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Municipal Water Explainer

Municipal water’s dirty little secret.

If you live in the U.S., there is a good chance that your tap water is coming from a municipal or community water system. We take for granted that the water flowing from our taps is clean, but how do municipal water systems work and are they effective at delivering pure, safe water to our homes?

How municipal water systems work

In municipal water systems, water is withdrawn from the water source such as rivers, lakes, and aquifers, and treated before it gets pumped to your home. The treatment typically includes some combination of these steps:

1. Coagulation and Flocculation
Here, chemicals with a positive charge are added to the water in order to neutralize the negative charge of dissolved particles in the water. When this occurs, the particles bind with the chemicals and form larger particles.
2. Sedimentation
During sedimentation, the larger particles settle to the bottom of the water supply, due to their weight. The clear water on top passes through to the next step in the process called filtration.
3. Filtration
At this stage, water passes through various types of filters such as gravel and charcoal in order to remove dissolved particles still present.
4. Disinfection
In the final step, a disinfectant, usually chlorine, is added to the water to kill parasites, bacteria, and viruses, and to protect the water from germs as it makes its way to your home.

Municipal water’s dirty little secret

Chlorine disinfection by municipal water systems is not without its complications or risks.
Firstly, it is ineffective on turbid water. Turbidity refers to the presence of fine suspended particles of clay, silt, organic and inorganic matter, and microscopic pathogens—particles not removed in the earlier stages of the water treatment process. 
Bacteria, viruses, and parasites such as Giardia and Cryptosporidium can attach themselves to the suspended particles in turbid water, which then impedes the treatment process by shielding the contaminants from the chemical disinfectant. To overcome this challenge, water utilities need to use even larger amounts of disinfectants to do the job. This can then lead to the presence of carcinogenic disinfection byproducts (DBPs) in the water.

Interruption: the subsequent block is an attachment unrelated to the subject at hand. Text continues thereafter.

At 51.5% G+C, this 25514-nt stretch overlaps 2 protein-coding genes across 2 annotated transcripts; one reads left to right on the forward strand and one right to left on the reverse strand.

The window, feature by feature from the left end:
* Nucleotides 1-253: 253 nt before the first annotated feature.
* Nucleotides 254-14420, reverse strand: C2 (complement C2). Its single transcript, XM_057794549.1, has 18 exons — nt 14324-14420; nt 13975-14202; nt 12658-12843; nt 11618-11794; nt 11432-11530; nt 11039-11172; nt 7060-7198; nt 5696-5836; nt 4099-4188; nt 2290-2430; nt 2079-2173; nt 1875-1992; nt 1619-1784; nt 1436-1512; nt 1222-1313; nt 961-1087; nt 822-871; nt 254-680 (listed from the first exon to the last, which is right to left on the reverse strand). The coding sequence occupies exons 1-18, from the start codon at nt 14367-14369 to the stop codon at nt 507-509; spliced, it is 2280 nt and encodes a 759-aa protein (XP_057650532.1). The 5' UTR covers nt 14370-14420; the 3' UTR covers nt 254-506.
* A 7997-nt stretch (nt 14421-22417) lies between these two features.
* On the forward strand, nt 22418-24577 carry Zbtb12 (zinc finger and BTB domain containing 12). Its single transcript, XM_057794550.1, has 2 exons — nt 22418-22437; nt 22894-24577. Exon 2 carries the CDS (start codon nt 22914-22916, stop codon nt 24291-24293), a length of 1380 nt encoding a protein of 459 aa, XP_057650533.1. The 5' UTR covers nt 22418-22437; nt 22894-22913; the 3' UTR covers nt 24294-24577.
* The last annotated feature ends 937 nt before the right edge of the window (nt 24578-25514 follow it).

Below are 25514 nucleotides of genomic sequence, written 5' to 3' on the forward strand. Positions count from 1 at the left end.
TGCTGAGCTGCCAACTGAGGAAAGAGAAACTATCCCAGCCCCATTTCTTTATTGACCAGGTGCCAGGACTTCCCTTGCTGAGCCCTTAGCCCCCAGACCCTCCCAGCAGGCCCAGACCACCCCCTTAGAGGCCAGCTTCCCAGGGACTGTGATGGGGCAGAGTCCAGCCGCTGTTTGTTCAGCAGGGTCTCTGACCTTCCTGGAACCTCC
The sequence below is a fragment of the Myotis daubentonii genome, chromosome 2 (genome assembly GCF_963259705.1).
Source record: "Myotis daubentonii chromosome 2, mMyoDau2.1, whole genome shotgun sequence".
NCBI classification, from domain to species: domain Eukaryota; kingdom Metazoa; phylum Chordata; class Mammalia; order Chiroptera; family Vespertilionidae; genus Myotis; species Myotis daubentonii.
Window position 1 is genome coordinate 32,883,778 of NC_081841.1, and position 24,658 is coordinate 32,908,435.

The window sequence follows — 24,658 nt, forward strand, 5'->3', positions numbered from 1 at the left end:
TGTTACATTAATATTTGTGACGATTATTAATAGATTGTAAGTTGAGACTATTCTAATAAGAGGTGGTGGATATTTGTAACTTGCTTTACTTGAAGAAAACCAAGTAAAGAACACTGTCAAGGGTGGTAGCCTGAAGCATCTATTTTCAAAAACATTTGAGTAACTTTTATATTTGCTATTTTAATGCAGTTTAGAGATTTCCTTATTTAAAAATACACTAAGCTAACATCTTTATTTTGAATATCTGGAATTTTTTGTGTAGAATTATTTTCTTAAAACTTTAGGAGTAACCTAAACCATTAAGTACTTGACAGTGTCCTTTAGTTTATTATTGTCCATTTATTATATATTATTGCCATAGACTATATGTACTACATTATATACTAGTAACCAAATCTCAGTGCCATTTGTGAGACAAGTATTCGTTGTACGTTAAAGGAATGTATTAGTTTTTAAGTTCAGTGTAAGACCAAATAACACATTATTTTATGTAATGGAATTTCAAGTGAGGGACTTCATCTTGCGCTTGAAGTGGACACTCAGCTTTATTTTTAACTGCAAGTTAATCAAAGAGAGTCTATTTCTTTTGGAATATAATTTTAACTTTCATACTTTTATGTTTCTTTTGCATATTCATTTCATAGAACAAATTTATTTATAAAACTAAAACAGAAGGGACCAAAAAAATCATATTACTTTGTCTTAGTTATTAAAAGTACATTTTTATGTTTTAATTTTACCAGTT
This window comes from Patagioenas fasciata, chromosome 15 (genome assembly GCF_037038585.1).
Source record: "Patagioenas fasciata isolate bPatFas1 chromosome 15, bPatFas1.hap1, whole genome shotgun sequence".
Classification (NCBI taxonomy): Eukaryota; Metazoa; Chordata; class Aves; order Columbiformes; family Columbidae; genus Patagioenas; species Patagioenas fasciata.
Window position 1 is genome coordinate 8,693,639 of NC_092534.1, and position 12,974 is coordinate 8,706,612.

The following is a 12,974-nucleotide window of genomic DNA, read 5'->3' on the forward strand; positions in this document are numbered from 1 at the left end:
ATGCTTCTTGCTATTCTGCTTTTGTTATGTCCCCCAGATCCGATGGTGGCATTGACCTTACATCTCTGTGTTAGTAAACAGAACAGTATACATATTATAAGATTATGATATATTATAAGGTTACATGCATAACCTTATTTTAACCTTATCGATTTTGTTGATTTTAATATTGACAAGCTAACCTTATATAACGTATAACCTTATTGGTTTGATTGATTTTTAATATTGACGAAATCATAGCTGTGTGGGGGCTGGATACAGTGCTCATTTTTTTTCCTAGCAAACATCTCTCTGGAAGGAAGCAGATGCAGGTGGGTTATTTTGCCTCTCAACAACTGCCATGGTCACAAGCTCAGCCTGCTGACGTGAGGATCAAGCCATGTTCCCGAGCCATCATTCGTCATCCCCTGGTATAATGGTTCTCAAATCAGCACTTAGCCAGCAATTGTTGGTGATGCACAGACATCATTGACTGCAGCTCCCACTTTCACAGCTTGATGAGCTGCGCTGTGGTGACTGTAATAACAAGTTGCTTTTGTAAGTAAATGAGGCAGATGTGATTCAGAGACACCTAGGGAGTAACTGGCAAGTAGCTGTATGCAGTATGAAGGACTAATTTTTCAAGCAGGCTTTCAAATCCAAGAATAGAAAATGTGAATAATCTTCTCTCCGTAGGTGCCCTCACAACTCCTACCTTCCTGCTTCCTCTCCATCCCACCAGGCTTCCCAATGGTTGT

Known as THMs (short for trihalomethanes), these carcinogens are created when chlorine reacts with the organic matter present in water. The amount of THMs in your drinking water depends on factors such as the time of year and the source of the water. For instance, THMs are higher when rivers or other surface waters are the source because the water tends to be more turbid, with higher volumes of organic matter. Primary sources of DBPs in the U.S. are chlorinated drinking water. Common DBPs include the chemicals chloroform, haloacetic acids, haloacetonitriles, haloketones, and chlorophenols. According to the Environmental Working Group (EWG.org), health concerns for THMs include bladder cancer, skin cancer, and fetal growth and development.  

Does chlorine treatment remove pathogens?

Another troubling aspect of municipal water treatment through chlorine disinfection is that it doesn’t necessarily do the job! Pathogens such as parasites and spores are often chlorine resistant, and chlorine does nothing for other contaminants such as trace pharmaceuticals and endocrine disruptors.

Effective chemical- and byproduct-free filtration 

Seccua’s state-of-the-art ultrafiltration process is a chemical- and byproduct-free complement to municipal water treatment.
Our patented membrane eliminates turbidity and up to 99.99% of all viruses, bacteria, parasites and cysts without any byproducts or chemical residues. And rather than simply killing or inactivating the microorganisms in the water, ultrafiltration actually removes them, keeping the potential for subsequent contamination or biofilm buildup low.